The idea behind sales funnels has been with us for quite a while, and there isn’t any big mystery about the way they’re supposed to work: You create offers (like downloadable content) to get prospects interested, and then present successive offers and communications to engage them further.
This simple formula tends to be harder to actually implement, however. As an example, one of the issues new clients tend to run into is deciding where in the sales funnel a particular piece of content should go.
The answer can be pretty important, since the placement of content affects not only how it’s offered, but also the length and complexity needed to create it. Something that’s merely meant to attract eyes (like a blog post, for example) has a different purpose than a premium content 50-page white paper to help persuade your prospects to take action. They are different tools for different jobs.
So, once you have a great idea for a new piece of content, how do you decide where it can best be used? Here are a few good rules to help guide your thinking:
1. Envision your sales funnel as part of a bigger strategy.
This is a nice way of saying you shouldn’t be “winging it” with your content strategy. Instead, you should envision a typical flowchart of new customer interactions – perhaps with blogs at the top and your final sales offer at the bottom, for example – along with the types of content you’d want to have at each stage. Once you have populated the steps with the necessary items, you can go back and start adding more to each.
2. Use great ideas in multiple ways.
There’s no reason you can’t use a great idea more than once. Some of the best posts and offers come from a single moment of inspiration. For instance, one single thought could lead to a good tweet, a longer blog post, a detailed infographic, and even a full-length e-book. The difference between them could be the audience, the detail, or even the timing. As long as each one has value on its own, there’s no reason not to keep expanding on a good idea.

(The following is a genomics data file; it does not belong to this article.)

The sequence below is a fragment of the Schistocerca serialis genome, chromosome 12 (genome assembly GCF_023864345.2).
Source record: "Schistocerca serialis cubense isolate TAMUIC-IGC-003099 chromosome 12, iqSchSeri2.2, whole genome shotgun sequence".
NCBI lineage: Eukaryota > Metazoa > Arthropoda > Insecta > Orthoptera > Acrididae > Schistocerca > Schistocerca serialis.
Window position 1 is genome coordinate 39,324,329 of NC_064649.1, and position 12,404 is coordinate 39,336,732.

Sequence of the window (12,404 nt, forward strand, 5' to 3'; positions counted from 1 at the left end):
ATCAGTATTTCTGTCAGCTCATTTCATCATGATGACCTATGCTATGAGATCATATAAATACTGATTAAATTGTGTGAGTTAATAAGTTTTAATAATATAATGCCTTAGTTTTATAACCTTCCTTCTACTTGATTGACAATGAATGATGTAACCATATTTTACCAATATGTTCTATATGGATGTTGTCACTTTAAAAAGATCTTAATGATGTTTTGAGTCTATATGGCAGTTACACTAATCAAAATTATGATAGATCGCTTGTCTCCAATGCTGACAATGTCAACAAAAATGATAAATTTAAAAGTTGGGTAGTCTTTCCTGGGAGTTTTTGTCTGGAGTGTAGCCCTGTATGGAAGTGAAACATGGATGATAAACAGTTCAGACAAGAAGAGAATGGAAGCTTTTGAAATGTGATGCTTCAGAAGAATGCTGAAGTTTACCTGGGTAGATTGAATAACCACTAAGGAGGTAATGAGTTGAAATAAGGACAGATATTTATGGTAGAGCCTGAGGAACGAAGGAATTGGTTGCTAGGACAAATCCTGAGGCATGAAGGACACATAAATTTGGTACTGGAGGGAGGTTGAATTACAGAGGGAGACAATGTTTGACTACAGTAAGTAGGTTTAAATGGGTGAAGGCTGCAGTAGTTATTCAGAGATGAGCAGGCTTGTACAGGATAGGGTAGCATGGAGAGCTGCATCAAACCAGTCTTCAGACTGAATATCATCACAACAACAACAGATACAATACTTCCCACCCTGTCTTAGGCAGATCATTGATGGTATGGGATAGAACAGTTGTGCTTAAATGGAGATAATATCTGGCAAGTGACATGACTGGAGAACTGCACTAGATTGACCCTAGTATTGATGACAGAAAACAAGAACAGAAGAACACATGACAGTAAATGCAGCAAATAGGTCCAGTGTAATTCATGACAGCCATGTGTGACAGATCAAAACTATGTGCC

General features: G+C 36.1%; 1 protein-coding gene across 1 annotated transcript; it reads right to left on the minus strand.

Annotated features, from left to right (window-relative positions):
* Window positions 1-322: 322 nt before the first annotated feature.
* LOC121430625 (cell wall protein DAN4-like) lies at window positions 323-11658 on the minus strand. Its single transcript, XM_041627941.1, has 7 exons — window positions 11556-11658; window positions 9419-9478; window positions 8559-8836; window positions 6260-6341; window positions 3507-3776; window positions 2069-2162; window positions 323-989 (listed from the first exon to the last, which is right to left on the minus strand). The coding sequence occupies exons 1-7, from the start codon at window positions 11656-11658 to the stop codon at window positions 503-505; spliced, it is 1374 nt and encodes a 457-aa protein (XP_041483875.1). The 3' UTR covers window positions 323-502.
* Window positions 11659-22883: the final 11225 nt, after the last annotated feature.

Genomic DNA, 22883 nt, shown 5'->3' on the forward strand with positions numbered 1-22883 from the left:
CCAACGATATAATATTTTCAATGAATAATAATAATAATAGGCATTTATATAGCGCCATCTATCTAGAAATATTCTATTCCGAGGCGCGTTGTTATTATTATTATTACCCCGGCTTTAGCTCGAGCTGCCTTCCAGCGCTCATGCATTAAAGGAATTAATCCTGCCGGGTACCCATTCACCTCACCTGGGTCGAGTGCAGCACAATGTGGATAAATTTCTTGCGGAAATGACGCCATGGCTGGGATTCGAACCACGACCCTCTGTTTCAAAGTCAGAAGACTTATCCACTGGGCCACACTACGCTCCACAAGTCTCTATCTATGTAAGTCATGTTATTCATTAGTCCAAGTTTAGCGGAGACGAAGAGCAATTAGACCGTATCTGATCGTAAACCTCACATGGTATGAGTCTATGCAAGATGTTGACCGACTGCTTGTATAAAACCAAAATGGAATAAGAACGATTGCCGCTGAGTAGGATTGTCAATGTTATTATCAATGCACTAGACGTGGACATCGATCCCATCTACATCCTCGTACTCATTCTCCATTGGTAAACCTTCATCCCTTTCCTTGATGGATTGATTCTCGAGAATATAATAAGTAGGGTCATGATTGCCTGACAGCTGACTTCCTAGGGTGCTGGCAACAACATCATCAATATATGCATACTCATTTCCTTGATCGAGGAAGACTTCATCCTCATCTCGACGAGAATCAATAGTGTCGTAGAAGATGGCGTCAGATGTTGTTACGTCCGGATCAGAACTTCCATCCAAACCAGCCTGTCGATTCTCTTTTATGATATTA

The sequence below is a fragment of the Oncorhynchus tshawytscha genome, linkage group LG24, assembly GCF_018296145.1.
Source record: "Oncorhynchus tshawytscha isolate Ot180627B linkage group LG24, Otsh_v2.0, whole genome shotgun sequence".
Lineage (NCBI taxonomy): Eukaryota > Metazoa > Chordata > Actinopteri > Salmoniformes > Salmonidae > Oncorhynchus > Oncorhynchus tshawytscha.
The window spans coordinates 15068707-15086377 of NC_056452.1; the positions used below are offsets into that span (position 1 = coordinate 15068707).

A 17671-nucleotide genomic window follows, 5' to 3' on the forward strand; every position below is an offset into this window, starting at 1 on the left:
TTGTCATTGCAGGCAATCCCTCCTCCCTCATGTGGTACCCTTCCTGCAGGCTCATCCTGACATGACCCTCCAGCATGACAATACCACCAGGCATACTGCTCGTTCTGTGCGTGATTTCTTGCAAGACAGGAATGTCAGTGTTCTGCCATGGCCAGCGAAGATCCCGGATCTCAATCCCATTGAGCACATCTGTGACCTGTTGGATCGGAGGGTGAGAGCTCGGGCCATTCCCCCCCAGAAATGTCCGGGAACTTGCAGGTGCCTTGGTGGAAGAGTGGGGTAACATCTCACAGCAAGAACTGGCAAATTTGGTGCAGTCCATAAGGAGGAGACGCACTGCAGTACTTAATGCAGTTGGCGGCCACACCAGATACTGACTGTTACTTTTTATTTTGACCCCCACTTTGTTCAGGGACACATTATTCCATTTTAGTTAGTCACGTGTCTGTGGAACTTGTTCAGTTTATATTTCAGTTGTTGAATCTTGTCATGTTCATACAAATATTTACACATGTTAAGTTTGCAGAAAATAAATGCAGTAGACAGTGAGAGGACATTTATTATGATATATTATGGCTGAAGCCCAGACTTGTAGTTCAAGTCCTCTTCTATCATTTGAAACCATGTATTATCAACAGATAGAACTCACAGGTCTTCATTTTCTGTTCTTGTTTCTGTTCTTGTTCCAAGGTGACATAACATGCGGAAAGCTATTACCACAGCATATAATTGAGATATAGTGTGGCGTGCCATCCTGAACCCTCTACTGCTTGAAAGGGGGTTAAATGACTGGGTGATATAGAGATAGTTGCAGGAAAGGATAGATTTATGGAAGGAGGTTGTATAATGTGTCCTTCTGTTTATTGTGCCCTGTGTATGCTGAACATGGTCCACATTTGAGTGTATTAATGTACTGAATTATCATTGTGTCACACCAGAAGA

3. The bigger the value, the bigger the ask.
Generally speaking, the rule of thumb is that you want to ask just a little bit more more of your prospect each time you give them something bigger. So, while blog posts and guest articles are “free,” a simple tip sheet might require a valid email address and a first name. To go further into the sales process and receive a downloadable worksheet or app, for example, you might require a bit more information, like their job title, company or industry. If what you’re offering has value, it’s fair for you to ask more in return.
4. Don’t skip steps.
Because generating inbound leads is the name of the game, it can be easy (and tempting) for marketers to skip steps and simply go right to the end of their sales funnels. This usually involves having something like a downloadable report and asking prospects to give up a lot of information to get it so that you can move immediately to close the sale. As understandable as that impulse is, it’s likely going to harm your click-through rates, which wouldn’t be a good thing. Instead of skipping steps, supply useful information to your prospects and trust the process. In the end, you’ll be glad you did, because with each helpful piece and step, you earn more buy-in.
Once you have your sales funnel established, it will be easier for you to tell where new pieces of content should fit in, and how they can best be used to encourage conversions at different steps in the process. Until then, your best bet is to see your relationship with a new prospect as a whole, and then try to decide when they would want to see the information you have to offer. You’ll always get better results thinking of prospects first, so try to put yourself in their shoes and you’ll find yourself making better decisions throughout.
Every piece of content you produce has a natural home somewhere in the sales process. Your job is to find out where that is. Let’s get started on that next step right now… pop on over and give our free communications briefing a spin. You’ll be glad you did.